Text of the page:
In Virginia, Fairfax County Public Schools was sued over alleged unlawful restraint and seclusion practices and, as a result, banned seclusion on all campuses.
NHCS has assured the board and public it is in compliance.
“Just to kind of be clear, and as we wrap up this conversation, are we in compliance with federal state, NCSBA and local policy?” board chair Stephanie Kraybill asked at the end of the January presentation.
“Yes, we are in compliance,” Varnam said. “We are not out of compliance with any effort. In fact, we are diligently reporting.”
Stephens said he often sees districts emphasize being within the law when defending seclusion and restraint.
“Regardless of whether you say you’re in compliance, you should be doing them less,” Stephens said. “I mean, that should be a goal. These are dangerous interventions.”
Dr. Greene said he has engaged in discussions with NHCS and believes its administration is interested in changing its ways. Greene is the originator of the model Collaborative and Proactive Solutions (CPS), which he said is used to reduce restraint and seclusion. He provides free resources to the model through his organization, Lives in the Balance.
CPS is different from CPI, which is what NHCS uses. Greene’s model focuses on avoiding the need for de-escalation altogether, preventing any problematic behavior before it happens. The key, he explained, is identifying the expectations the kids aren’t reaching. Take a math problem, for example.
“The kid has probably been having difficulty completing the division problems on the worksheet in math for six months. This is not a surprise,” he said. “In fact, this is very predictable, but we keep putting that expectation on the kid, even though we know the kid can’t meet it. Each time we put the expectation on the kid, they do something: They tip over the desk. They scream a profanity. They run out of the classroom. We’ve now arrived at behavior.”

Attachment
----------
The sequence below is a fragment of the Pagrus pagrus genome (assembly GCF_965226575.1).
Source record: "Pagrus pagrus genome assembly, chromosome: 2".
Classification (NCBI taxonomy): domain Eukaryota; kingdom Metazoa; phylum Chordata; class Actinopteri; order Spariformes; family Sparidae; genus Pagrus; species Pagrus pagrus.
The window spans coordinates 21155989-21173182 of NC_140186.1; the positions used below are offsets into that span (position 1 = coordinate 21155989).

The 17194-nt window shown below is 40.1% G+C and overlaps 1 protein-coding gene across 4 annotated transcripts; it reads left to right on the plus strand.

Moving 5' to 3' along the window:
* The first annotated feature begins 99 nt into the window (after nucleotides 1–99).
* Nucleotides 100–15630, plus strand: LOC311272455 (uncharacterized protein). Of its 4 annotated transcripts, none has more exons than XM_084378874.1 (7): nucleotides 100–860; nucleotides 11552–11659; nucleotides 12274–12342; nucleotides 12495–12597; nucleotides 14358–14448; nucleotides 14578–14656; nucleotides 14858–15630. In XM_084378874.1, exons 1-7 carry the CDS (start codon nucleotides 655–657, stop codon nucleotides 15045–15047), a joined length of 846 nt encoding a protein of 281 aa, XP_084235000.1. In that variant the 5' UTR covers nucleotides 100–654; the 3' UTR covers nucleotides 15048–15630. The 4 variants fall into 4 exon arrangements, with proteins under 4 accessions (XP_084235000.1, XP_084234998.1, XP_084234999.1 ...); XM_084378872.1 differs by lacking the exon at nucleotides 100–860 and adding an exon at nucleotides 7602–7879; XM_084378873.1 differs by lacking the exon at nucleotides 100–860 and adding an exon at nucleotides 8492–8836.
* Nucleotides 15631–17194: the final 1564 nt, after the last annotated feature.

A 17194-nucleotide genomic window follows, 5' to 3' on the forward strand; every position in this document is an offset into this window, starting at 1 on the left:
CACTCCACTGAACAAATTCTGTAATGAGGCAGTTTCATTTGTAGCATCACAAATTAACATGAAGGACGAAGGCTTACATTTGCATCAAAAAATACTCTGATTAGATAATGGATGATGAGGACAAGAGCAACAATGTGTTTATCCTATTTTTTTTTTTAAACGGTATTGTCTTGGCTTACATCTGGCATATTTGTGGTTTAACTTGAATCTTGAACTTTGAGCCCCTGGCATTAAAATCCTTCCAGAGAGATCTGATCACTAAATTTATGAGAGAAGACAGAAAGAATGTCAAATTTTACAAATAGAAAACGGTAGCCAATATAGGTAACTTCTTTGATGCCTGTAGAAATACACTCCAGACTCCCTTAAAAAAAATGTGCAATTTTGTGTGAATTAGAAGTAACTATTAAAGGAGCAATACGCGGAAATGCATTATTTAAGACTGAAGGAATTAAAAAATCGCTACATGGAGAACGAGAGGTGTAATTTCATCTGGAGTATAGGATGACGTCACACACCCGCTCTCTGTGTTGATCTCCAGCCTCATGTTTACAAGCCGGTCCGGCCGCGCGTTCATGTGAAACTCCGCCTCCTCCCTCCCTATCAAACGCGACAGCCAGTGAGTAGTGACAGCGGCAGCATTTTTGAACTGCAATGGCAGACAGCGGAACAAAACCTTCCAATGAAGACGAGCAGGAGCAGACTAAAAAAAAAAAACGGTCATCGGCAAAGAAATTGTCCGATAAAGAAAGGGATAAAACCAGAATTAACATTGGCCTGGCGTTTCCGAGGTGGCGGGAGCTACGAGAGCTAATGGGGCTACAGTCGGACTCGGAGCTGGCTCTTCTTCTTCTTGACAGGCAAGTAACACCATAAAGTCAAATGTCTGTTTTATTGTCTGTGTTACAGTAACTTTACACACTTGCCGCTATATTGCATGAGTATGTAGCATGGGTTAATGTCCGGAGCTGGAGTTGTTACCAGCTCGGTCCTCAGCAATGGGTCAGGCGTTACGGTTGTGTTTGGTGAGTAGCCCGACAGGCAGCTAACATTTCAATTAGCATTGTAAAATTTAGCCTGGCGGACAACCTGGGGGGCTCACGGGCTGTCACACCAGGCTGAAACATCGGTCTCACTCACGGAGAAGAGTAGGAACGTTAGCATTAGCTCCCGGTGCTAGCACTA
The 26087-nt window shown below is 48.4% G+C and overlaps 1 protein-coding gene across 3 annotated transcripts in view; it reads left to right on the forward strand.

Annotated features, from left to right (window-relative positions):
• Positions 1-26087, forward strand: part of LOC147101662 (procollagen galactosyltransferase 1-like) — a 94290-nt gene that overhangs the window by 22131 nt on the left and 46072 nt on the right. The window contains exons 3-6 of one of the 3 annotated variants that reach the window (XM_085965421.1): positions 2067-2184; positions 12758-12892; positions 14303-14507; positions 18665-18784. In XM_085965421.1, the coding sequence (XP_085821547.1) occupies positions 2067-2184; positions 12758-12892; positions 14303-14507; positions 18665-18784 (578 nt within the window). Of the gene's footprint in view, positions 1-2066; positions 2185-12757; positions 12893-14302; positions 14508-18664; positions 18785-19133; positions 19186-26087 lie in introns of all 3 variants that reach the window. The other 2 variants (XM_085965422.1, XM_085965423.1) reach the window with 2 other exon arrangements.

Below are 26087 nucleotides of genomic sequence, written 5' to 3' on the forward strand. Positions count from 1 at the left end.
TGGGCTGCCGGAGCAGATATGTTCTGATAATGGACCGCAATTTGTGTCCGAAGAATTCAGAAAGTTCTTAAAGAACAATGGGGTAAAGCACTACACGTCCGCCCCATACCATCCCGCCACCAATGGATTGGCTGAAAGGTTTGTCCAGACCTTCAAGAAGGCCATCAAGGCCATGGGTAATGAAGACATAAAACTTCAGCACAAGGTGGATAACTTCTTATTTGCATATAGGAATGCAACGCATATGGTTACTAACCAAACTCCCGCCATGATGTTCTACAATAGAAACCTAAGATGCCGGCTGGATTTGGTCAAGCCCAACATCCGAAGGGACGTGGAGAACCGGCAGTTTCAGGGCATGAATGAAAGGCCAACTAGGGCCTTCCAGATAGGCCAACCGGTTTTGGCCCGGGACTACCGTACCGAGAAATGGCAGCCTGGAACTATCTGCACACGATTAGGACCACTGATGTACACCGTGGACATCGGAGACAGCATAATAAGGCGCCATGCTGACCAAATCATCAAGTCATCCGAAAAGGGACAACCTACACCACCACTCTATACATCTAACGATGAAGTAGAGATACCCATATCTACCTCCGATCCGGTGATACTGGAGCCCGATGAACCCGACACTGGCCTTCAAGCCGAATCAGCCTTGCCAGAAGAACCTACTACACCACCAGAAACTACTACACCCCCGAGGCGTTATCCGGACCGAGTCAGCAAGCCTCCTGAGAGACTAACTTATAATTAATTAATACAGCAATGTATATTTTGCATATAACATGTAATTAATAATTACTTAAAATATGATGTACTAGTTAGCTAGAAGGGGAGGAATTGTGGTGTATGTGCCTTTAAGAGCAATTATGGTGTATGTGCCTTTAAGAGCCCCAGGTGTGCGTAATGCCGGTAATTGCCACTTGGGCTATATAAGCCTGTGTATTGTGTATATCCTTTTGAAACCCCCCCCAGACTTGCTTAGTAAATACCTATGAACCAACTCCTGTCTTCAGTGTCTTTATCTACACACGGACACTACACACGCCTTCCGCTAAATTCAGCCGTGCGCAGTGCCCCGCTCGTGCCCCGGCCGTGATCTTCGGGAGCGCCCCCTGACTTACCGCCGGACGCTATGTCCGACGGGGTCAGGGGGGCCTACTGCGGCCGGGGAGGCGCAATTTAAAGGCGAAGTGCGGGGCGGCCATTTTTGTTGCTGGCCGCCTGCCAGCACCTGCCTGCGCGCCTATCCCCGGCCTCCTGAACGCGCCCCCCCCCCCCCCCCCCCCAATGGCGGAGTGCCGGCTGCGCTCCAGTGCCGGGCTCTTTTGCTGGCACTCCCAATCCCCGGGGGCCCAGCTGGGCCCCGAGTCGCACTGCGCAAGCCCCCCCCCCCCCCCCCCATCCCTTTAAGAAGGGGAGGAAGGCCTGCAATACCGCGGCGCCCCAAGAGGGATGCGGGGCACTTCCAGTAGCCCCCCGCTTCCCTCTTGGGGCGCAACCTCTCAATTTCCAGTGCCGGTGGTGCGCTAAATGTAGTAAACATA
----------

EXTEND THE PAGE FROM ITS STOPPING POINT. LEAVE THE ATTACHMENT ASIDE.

He said those behaviors only prove what they already knew to be true: The kid wasn’t meeting his or her expectation. Once they exhibit that behavior, a staff member has to de-escalate the situation — a point at which Greene says it’s “too late.”
Greene’s philosophy is that it’s better to address the issue with the math problem early: Find out from the child why it’s difficult to meet the expectation, then help the child understand why that expectation exists. Lastly, work with the child on the solution.
“The timing’s right. It’s being proactive. We’re including the kid. We’re being collaborative,” he said. “All that other stuff — restraint, seclusion, de-escalation — that’s way downstream, and none of them are going to help this kid do any better on the division problems in math.”
Below is a list of NHCS’ seclusion rooms and their uses.
Alderman Elementary – 1
Ashley High – 1
Bradley Creek Elementary – 1
Forest Hills Global Elementary – 1
Rachel Freeman School of Engineering – 1
International School at Gregory – 2
Holly Tree Elementary – 1
J.C. Roe Center – 1
Lake Forest Academy – 3
Laney High – 1
Murray Middle School 1 1
Murrayville Elementary – 1
Myrtle Grove Middle – 1
New Hanover High – 1
Noble Middle – 1
Porters Neck Elementary – 2
Snipes Academy – 1
Trask Middle – 1
Williston Middle – 2
Winter Park Elementary – 1
Wrightsboro Elementary – 2
Anderson Elementary – 1
Ashley High – 3
Bellamy Elementary – 1
Blair Elementary – 1
Carolina Beach Elementary – 1
College Park Elementary – 2
Eaton Elementary – 1
Holly Shelter Middle – 1
Ogden Elementary – 1
Pine Valley Elementary – 1
Roland-Grise Middle – 1
Sunset Park Elementary- 1
Castle Hayne Elementary – 3
Forest Hill Global Elementary – 1
Johnson Pre-K Cente – 1
Mary C. Williams Elementary – 1
Hoggard High – 1
Williston Middle – 1